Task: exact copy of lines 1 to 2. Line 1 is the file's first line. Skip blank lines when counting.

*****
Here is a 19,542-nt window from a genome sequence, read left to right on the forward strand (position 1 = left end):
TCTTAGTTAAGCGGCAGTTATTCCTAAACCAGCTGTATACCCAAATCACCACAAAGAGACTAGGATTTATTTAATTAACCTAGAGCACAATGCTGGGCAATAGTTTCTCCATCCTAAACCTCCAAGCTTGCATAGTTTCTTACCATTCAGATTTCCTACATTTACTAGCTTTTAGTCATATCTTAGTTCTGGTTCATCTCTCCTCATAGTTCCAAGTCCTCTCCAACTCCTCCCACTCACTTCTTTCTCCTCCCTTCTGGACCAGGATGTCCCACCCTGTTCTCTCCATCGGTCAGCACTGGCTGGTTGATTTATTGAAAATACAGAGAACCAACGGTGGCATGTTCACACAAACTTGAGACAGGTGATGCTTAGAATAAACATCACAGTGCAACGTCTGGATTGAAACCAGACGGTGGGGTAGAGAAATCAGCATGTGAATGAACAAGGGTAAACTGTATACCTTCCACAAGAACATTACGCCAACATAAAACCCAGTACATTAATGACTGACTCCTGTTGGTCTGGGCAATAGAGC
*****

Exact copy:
Here is a 19,542-nt window from a genome sequence, read left to right on the forward strand (position 1 = left end):
TCTTAGTTAAGCGGCAGTTATTCCTAAACCAGCTGTATACCCAAATCACCACAAAGAGACTAGGATTTATTTAATTAACCTAGAGCACAATGCTGGGCAATAGTTTCTCCATCCTAAACCTCCAAGCTTGCATAGTTTCTTACCATTCAGATTTCCTACATTTACTAGCTTTTAGTCATATCTTAGTTCTGGTTCATCTCTCCTCATAGTTCCAAGTCCTCTCCAACTCCTCCCACTCACTTCTTTCTCCTCCCTTCTGGACCAGGATGTCCCACCCTGTTCTCTCCATCGGTCAGCACTGGCTGGTTGATTTATTGAAAATACAGAGAACCAACGGTGGCATGTTCACACAAACTTGAGACAGGTGATGCTTAGAATAAACATCACAGTGCAACGTCTGGATTGAAACCAGACGGTGGGGTAGAGAAATCAGCATGTGAATGAACAAGGGTAAACTGTATACCTTCCACAAGAACATTACGCCAACATAAAACCCAGTACATTAATGACTGACTCCTGTTGGTCTGGGCAATAGAGC